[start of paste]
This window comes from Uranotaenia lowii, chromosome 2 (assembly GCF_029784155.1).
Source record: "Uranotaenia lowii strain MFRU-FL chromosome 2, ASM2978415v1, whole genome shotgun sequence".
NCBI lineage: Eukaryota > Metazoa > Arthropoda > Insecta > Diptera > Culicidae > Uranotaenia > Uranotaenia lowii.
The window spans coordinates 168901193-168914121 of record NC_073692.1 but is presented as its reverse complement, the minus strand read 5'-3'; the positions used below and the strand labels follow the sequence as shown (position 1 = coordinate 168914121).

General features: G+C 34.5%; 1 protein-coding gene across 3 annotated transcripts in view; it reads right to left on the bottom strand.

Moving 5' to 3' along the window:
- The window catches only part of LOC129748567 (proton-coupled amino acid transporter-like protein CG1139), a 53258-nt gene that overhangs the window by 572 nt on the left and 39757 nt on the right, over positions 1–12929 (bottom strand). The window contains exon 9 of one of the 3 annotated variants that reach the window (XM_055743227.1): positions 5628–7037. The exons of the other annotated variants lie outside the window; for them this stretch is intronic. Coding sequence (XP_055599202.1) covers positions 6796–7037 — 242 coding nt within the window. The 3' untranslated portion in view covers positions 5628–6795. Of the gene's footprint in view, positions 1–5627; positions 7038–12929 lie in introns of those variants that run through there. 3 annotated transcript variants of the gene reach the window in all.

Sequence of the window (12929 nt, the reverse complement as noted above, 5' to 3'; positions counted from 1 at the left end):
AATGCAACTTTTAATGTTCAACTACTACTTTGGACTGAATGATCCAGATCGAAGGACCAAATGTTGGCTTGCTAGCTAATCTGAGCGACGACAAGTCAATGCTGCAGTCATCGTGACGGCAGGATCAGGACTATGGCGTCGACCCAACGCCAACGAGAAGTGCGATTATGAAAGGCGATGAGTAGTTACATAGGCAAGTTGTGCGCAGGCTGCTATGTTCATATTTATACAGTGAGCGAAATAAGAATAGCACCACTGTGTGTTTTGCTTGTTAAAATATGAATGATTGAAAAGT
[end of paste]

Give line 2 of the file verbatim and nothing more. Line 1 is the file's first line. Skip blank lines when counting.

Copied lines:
Source record: "Uranotaenia lowii strain MFRU-FL chromosome 2, ASM2978415v1, whole genome shotgun sequence".